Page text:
The opportunity cost of not working is also a hurdle for students. This was part of the reason USC Marshall School of Business in Los Angeles launched an online MBA in 2015, says Sharoni Little, chief diversity, equity and inclusion officer. “Students study part-time so they do not have to give up their jobs to attend classes,” she says. “It has broadened the pool of applicants, including those who could not apply because of their economic circumstances.”
Thirty-eight per cent of online MBA students who enrolled in the 2019 calendar year are first-generation college students, compared with approximately 10 per cent of the full-time MBA class. They are less likely to have family members who work in professions such as banking or consulting, which recruit heavily from MBA intakes, says Prof Lei Lei, dean of Rutgers Business School. Family ties can help students land jobs, so in 2018 Rutgers launched a mentoring programme to replicate them. Executives help MBA students improve their confidence, résumés and interview skills.
“First-generation college students from relatively low-income backgrounds really need this kind of help. It makes a big difference,” says Prof Lei. For example, almost all the MBA students secure summer internships.
Rutgers student Juan Penafiel is attached to a mentor at US financial services company Prudential. The mentor is helping Penafiel map out a career path, possibly overseeing businesses managed by his family, whom he supports financially. Penafiel moved from Peru to the US when he was a child, and is the first in his family to go to university. The mentor, who is also from a low-income, migrant family, has helped inspire Penafiel to aim high.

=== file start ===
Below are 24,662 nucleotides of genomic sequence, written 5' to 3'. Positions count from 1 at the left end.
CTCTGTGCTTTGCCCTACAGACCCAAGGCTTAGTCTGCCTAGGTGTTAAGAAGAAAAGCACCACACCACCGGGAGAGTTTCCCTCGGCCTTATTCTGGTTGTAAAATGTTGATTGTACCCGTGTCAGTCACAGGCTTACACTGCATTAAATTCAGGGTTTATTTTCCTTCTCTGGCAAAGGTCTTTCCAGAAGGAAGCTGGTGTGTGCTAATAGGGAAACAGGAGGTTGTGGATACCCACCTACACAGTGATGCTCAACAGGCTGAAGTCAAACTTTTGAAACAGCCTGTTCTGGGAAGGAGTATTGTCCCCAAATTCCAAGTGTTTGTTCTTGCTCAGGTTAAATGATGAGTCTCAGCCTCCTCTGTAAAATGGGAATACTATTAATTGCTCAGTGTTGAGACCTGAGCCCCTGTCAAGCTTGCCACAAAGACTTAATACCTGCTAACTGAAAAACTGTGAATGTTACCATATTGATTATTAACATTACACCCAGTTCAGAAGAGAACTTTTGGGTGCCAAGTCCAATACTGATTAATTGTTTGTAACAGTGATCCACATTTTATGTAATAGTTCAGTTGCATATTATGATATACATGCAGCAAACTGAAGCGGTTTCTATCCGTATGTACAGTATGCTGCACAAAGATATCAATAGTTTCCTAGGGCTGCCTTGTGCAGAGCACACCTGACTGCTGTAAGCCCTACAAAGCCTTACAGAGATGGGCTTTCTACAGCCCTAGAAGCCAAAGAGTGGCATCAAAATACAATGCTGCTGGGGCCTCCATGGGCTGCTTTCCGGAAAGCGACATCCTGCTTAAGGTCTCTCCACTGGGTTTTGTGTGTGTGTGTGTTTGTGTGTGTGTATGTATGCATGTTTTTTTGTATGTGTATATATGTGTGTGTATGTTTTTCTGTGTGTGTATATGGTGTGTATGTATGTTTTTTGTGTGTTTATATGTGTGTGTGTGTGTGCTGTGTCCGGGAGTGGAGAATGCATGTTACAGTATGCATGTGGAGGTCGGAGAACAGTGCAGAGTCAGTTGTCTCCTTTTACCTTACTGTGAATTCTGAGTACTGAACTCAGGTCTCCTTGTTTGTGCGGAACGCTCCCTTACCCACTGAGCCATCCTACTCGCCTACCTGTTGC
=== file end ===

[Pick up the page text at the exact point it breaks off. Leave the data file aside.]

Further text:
But Martin Parker, a professor of organisational studies at the University of Bristol and author of Shut Down the Business School, is sceptical about the commitment of business schools to broadening socio-economic diversity among their student intakes.
He says schools remain focused largely on recruiting wealthy students who pay full fees, because business schools are required to make a financial surplus for their affiliated university. “They are cash cows.”
Catherine Cassell, dean of Birmingham Business School in the UK, says some schools prefer to recruit candidates with undergraduate degrees from prestigious, prohibitively expensive institutions, assuming this indicates quality. “We cannot discriminate against people based on their education,” Cassell says. She also argues for a holistic approach to admissions that looks at a range of factors including students’ leadership experience.
Alex Min, chief executive of admissions agency The MBA Exchange, says many would-be students fear that revealing financial hardship would discourage schools from admitting them.
“It is not inconceivable that a school may not offer admission to some applicants that are otherwise qualified because of the fiscal realities of needing a certain percentage of admitted students to pay full tuition.”
A potential solution is to assess candidates without knowledge of their finances. Min is optimistic that schools will improve the diversity of their intakes, given the recent global decline in MBA applications. “If this continues, business schools will have more reason to recruit a broader base of candidates.”